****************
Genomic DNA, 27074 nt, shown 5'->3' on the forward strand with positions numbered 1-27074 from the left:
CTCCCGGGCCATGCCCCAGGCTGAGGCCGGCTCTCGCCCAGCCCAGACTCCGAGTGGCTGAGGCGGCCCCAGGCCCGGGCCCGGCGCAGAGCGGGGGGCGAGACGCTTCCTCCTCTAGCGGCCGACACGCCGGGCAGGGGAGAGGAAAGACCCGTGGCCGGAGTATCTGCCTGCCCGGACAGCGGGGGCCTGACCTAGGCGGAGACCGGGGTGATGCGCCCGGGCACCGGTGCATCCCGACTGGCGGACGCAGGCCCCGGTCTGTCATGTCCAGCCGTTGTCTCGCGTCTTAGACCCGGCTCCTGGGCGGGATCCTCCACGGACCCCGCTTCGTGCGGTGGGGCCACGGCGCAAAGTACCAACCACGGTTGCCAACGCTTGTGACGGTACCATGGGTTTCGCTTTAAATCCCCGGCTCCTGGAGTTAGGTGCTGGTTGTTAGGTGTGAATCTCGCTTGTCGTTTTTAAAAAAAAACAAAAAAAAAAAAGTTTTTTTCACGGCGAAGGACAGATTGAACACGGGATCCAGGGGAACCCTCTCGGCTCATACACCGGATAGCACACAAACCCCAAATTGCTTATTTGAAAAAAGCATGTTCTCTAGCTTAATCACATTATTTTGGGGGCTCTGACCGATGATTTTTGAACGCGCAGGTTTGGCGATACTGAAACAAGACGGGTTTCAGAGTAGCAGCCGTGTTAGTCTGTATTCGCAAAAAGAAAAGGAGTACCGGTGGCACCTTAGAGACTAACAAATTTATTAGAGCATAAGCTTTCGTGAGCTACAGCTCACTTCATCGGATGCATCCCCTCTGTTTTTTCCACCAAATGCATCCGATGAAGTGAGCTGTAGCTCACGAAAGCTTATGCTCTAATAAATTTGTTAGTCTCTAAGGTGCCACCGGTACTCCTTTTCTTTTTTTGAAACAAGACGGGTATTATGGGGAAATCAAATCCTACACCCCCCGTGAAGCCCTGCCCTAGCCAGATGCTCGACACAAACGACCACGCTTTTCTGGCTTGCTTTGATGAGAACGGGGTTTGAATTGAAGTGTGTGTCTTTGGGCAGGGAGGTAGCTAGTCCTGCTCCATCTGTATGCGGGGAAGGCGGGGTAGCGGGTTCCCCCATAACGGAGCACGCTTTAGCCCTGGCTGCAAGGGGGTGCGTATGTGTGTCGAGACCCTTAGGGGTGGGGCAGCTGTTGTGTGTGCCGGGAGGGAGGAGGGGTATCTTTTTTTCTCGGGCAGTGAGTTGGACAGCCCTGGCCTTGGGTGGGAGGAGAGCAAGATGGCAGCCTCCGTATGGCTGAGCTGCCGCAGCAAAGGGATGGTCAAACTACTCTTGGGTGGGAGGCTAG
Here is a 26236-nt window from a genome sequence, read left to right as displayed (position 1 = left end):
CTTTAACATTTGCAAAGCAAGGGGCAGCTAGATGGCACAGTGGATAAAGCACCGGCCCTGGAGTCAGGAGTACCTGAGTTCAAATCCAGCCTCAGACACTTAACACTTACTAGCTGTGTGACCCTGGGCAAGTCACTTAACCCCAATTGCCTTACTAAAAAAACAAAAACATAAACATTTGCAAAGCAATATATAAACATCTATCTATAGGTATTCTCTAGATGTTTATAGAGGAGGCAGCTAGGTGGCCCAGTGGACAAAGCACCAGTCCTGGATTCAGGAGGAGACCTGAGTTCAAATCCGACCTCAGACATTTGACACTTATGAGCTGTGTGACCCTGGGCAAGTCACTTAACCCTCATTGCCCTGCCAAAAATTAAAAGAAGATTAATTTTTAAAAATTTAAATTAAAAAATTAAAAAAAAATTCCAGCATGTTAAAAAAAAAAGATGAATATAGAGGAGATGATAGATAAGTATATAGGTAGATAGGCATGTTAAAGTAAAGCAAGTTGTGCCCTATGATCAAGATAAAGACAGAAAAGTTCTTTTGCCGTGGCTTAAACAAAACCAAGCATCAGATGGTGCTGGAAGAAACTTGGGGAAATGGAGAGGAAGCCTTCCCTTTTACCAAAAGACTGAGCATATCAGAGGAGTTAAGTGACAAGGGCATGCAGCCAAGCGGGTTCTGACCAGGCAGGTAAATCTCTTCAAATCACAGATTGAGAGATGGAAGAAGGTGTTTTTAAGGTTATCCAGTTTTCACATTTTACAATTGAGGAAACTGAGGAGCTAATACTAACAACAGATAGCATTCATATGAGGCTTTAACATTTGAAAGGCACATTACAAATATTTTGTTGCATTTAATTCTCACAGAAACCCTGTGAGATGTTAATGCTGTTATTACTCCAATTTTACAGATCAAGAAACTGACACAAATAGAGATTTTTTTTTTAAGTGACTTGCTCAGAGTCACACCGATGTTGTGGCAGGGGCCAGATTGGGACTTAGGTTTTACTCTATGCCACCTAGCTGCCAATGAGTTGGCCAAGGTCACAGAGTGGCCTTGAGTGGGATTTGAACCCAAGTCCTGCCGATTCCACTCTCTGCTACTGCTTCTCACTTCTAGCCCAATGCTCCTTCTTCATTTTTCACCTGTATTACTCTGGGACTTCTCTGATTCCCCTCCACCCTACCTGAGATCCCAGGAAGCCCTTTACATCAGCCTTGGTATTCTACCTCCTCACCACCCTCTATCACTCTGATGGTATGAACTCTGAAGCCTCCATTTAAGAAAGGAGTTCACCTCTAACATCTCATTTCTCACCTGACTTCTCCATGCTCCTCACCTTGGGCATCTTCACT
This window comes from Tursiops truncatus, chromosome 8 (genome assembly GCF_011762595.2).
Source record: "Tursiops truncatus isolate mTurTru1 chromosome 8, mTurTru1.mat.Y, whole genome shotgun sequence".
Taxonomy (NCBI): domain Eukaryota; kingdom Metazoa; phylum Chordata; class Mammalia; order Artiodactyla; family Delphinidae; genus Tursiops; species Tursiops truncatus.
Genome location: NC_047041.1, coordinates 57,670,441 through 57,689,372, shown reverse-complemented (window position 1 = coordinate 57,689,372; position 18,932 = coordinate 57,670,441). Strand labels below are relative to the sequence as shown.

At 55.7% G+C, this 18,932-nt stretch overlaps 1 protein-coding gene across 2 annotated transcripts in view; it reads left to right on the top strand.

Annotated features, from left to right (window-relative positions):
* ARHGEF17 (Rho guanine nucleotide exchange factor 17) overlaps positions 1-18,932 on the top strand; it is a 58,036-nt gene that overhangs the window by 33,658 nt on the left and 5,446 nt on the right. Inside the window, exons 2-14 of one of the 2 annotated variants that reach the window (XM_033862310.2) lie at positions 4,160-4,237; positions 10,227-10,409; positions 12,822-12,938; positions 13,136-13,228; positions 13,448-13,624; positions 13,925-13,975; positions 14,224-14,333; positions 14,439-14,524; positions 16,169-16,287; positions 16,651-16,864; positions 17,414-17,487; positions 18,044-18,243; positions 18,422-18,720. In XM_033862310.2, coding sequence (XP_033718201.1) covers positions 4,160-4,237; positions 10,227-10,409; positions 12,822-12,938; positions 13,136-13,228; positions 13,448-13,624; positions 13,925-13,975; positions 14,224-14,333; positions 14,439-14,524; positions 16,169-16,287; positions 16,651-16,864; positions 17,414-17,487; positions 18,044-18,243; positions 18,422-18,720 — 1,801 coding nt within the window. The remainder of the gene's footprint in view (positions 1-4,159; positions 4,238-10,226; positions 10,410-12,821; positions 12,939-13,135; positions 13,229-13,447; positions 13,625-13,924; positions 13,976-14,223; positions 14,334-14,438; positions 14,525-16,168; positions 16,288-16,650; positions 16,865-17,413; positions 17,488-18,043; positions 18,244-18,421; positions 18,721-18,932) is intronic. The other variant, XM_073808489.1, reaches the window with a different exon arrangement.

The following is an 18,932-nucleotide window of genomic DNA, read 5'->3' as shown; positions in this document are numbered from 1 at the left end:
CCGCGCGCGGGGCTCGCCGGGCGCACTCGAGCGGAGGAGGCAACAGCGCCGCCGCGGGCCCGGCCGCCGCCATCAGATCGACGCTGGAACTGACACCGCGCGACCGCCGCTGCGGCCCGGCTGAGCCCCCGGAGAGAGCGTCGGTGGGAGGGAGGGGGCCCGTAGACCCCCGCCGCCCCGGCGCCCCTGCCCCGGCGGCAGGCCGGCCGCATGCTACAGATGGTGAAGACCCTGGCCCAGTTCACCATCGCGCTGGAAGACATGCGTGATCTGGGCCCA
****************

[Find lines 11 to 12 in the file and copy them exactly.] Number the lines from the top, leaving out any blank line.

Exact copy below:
* ARHGEF17 (Rho guanine nucleotide exchange factor 17) overlaps positions 1-18,932 on the top strand; it is a 58,036-nt gene that overhangs the window by 33,658 nt on the left and 5,446 nt on the right. Inside the window, exons 2-14 of one of the 2 annotated variants that reach the window (XM_033862310.2) lie at positions 4,160-4,237; positions 10,227-10,409; positions 12,822-12,938; positions 13,136-13,228; positions 13,448-13,624; positions 13,925-13,975; positions 14,224-14,333; positions 14,439-14,524; positions 16,169-16,287; positions 16,651-16,864; positions 17,414-17,487; positions 18,044-18,243; positions 18,422-18,720. In XM_033862310.2, coding sequence (XP_033718201.1) covers positions 4,160-4,237; positions 10,227-10,409; positions 12,822-12,938; positions 13,136-13,228; positions 13,448-13,624; positions 13,925-13,975; positions 14,224-14,333; positions 14,439-14,524; positions 16,169-16,287; positions 16,651-16,864; positions 17,414-17,487; positions 18,044-18,243; positions 18,422-18,720 — 1,801 coding nt within the window. The remainder of the gene's footprint in view (positions 1-4,159; positions 4,238-10,226; positions 10,410-12,821; positions 12,939-13,135; positions 13,229-13,447; positions 13,625-13,924; positions 13,976-14,223; positions 14,334-14,438; positions 14,525-16,168; positions 16,288-16,650; positions 16,865-17,413; positions 17,488-18,043; positions 18,244-18,421; positions 18,721-18,932) is intronic. The other variant, XM_073808489.1, reaches the window with a different exon arrangement.

The following is an 18,932-nucleotide window of genomic DNA, read 5'->3' as shown; positions in this document are numbered from 1 at the left end: